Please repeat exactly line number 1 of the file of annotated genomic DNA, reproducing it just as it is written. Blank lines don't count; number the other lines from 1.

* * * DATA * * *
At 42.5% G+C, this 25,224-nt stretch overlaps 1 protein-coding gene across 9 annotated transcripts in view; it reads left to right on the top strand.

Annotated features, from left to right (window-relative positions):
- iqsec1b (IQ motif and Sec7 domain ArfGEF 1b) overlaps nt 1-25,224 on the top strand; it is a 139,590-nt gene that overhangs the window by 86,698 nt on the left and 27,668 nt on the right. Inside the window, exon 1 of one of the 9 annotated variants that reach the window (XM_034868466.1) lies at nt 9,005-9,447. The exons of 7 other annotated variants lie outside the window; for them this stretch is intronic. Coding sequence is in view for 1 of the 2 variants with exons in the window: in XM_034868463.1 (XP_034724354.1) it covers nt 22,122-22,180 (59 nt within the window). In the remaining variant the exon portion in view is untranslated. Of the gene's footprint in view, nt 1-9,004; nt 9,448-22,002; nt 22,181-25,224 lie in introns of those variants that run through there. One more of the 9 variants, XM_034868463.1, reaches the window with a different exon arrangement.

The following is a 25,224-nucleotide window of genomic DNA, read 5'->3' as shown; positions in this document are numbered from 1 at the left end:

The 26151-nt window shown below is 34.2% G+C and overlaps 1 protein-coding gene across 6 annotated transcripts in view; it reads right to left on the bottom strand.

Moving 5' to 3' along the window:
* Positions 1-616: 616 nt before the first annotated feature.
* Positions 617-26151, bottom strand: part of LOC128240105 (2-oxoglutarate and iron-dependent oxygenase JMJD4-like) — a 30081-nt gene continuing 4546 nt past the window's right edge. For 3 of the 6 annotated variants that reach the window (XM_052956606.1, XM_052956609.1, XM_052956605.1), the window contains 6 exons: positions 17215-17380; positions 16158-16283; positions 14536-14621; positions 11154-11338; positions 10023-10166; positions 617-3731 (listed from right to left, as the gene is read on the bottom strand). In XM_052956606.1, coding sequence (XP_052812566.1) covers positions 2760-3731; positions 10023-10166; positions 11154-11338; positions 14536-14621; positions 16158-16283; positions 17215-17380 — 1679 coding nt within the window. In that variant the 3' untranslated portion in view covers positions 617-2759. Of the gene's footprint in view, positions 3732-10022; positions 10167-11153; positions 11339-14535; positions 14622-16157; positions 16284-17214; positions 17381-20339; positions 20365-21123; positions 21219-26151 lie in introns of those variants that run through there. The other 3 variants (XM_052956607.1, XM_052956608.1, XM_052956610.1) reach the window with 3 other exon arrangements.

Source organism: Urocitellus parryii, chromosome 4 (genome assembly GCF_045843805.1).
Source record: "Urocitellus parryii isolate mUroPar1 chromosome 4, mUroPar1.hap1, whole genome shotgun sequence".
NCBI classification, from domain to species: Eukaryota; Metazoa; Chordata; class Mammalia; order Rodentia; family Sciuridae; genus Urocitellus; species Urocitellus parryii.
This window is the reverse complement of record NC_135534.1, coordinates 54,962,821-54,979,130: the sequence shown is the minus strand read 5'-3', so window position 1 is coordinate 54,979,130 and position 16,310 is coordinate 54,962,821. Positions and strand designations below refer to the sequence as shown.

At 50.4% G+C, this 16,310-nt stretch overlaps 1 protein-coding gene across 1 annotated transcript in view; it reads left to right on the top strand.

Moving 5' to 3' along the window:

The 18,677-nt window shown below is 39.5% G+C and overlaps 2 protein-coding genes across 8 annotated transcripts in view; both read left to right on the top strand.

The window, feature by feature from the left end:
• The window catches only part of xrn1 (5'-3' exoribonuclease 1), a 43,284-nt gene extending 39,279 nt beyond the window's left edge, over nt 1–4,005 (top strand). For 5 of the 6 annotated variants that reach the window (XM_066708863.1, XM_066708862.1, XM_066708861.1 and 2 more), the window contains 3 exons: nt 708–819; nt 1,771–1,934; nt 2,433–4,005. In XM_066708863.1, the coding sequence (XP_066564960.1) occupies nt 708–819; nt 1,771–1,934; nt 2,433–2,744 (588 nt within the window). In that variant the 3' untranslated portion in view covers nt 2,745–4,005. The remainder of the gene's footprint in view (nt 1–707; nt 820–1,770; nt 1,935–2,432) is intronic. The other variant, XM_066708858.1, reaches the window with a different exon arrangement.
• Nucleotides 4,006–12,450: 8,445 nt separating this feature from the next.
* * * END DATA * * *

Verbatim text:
At 42.5% G+C, this 25,224-nt stretch overlaps 1 protein-coding gene across 9 annotated transcripts in view; it reads left to right on the top strand.